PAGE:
Chief Justice of Pakistan (CJP) Umar Ata Bandial on Monday remained hopeful that talks between the coalition government and the PTI could end the stalemate on holding elections in the country.

The matter came under discussion as a three-member bench heard the Election Commission of Pakistan’s (ECP) plea asking the top court to revisit its April 4 order of holding elections to the Punjab Assembly on May 14.

The petition was heard a day after the court-ordered election deadline lapsed and the same day that the Pakistan Democratic Movement (PDM) is staging a protest outside the SC against the judiciary for allegedly favouring PTI chief Imran Khan.

The bench comprised Chief Justice of Pakistan Umar Ata Bandial and Justices Ijazul Ahsan and Munib Akhtar, the same bench that had issued the order for holding elections in Punjab on May 14.

During the hearing, the CJP observed that the electoral watchdog had raised the issue of funds and security previously. “[But] today, the ECP has raised a question [mark] regarding the court’s jurisdiction,” he said.

He further said that the ECP had earlier contended before the court that it would conduct elections once funds were issued. “Now, the election commission has opened a Pandora’s box,” he said, questioning whether the ECP could raise points which were not raised before.

PTI lawyer Ali Zafar contended before the court that the scope of a review petition was limited. “New points can’t be raised in a review petition,” he pointed out.

Calling on the court to enforce its April 4 order, Zafar said May 14 had passed and the Constitution had been “murdered”, adding that the caretaker governments in Punjab and KP were “unconstitutional”.

“The order will be implemented once it is finalised,” the CJP responded.

The CJP then said that the court wanted to hear the ECP’s arguments on the maintainability of the petition. He said that notices would also be issued to the provincial governments and other political parties.

Justice Bandial further said that the manner in which political powers were operating “is not correct”.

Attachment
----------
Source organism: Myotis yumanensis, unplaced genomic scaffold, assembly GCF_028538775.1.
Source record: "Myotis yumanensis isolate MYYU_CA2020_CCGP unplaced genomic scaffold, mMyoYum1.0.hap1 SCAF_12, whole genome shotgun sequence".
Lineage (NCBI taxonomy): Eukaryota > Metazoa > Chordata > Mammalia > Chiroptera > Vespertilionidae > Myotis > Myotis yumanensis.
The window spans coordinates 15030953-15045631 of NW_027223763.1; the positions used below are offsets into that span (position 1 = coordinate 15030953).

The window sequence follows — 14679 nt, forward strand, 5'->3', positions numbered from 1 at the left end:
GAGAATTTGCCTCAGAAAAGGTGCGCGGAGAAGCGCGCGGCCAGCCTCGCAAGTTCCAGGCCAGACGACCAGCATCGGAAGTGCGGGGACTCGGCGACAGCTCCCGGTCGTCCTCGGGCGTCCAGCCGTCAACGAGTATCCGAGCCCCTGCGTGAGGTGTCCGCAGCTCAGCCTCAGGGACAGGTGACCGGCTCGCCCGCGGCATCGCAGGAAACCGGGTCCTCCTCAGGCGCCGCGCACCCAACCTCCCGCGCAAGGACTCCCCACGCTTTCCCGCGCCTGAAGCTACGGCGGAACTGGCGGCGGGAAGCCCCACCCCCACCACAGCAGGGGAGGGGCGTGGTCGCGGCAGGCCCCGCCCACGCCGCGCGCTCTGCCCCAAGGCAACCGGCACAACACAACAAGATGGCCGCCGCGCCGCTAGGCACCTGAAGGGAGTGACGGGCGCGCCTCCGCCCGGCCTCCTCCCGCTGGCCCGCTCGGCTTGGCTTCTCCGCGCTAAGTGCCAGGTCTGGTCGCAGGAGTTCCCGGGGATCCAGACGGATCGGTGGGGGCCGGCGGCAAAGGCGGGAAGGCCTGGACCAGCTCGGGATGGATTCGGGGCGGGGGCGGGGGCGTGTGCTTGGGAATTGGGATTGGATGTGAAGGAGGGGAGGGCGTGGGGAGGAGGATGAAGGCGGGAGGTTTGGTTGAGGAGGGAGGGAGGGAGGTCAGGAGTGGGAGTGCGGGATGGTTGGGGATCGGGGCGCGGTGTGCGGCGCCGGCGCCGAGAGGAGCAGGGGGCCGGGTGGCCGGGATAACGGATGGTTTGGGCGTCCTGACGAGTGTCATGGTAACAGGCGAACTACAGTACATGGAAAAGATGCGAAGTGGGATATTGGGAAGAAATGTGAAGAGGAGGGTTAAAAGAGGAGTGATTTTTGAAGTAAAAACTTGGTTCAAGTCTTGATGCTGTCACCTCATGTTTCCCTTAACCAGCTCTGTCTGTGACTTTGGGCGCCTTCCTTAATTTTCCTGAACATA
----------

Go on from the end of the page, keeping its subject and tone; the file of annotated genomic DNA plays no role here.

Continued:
“People are losing their lives. Institutions are facing risks and threats,” he said. “My advice to everyone is to play a role in bringing about a peaceful environment.”

In an apparent reference to the protesters gathered outside the SC, Justice Bandial said, “Look at the situation outside the SC. What is happening outside, who will implement the Constitution?”

He went on to say that people were “scaling the gates” and the federal government was aiding them. “The Constitution is the basis of democracy. We want peace in the country,” he said.

“National institutions and assets are being set ablaze. Look at what is happening [in the country] for the past four or five days. Despite this, we are still working,” CJP Bandial said.

He then asked Attorney General of Pakistan (AGP) Mansoor Usman Awan why negotiations were not being held between the government and the PTI. “You (AGP) should look at the negotiation process again,” he said.

“Implementation of the Constitution is imperative [but] how can it be implemented in such a situation?” he asked. Justice Bandial also stated that he was the first person to suggest talks between the two opposing sides regarding holding elections in the country.

“Attorney general sahib, why can’t you restart negotiations [with the PTI]?” the CJP asked. However, at this, the PTI’s lawyer interjected and said that two members of the party’s negotiating team had been arrested.